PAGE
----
There’s a side of Honolulu you have yet to hear.
It’s called Jawaiian, and it’s a genre of music. Hawaiians have borrowed reggae elements (you’ll home in on those immediately), but the melodies and harmonies are distinctly Hawaiian. The Shoreline Hotel Waikiki plays the tunes from bands like Mana’o Company, Anuhea, and Sashamon in the open-air, light-infused lobby. It’s relaxing. It’s transporting. It’s hypnotizing. It is a breath of fresh, Pacific air.
Similar to the Jawaiian playing, the Shoreline is a mash-up of styles: modern yet truly Hawaiian, mastered by designer Anthony Laurino. The tropics are filtered through a 1970s lens, as if using an Instagram filter. Abstract art vaguely resembles objet des tropicale, but it’s left to interpretation. Wooden mobiles flutter in the breeze. The Danish designer, Hans J. Wegner gets a nod with his circa 1960s-designed wingback chairs in the rooms.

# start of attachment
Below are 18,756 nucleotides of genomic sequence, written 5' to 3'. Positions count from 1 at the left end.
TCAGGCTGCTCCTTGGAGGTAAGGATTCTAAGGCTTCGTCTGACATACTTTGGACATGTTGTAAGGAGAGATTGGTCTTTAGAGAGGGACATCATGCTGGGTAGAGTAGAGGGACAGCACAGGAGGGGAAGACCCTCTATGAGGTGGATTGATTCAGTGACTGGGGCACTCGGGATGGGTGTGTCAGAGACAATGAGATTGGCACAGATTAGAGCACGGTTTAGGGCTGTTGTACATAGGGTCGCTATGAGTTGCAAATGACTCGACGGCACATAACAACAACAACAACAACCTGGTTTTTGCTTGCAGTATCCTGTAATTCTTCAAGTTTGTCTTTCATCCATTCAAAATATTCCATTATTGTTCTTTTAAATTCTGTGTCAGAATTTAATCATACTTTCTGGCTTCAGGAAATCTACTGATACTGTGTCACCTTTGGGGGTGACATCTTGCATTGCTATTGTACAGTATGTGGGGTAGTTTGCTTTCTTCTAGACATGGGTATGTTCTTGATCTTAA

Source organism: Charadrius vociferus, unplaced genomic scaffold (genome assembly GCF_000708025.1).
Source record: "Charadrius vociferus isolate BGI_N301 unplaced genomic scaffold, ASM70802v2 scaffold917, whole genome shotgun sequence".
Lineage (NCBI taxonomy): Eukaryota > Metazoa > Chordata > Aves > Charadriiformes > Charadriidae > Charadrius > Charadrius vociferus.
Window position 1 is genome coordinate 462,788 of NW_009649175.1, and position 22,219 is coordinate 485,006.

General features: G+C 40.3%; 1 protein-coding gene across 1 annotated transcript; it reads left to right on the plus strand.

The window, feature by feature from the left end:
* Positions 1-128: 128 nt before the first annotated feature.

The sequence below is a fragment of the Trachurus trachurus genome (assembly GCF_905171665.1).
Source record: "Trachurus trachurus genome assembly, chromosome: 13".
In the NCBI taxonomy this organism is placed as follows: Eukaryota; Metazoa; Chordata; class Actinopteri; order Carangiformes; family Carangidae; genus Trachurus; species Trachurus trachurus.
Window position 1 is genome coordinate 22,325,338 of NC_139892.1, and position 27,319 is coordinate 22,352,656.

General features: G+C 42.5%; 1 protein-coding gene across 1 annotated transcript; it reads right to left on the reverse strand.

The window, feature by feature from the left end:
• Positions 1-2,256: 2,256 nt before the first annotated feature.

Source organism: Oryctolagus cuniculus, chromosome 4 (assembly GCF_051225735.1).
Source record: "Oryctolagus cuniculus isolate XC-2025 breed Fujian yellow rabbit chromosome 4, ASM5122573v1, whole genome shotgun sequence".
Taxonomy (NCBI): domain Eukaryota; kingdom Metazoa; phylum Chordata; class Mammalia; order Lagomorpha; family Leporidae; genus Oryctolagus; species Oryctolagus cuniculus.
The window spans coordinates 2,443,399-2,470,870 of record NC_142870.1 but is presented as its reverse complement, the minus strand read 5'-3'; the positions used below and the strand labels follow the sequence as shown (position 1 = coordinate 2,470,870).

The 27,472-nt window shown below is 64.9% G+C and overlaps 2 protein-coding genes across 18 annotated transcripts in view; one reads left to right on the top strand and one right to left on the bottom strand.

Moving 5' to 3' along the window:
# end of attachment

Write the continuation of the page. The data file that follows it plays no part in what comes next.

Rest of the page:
The linens are soft and fine. And while those are nice touch, the private lanais are even nicer. The simplicity of the rooms is the key: It seems to suck the clutter from your mind. In its place, Jawaiian happiness. Ukuleles. Ocean.
Beaches and the shops of luxury Kalakaua Avenue are within walking distance. But you can’t leave without ordering the Jawaiian wings with homemade hot sauce or jerk rib-eye with corn fritters from Jawaiian Irie Jerk, located a couple of miles from the hotel.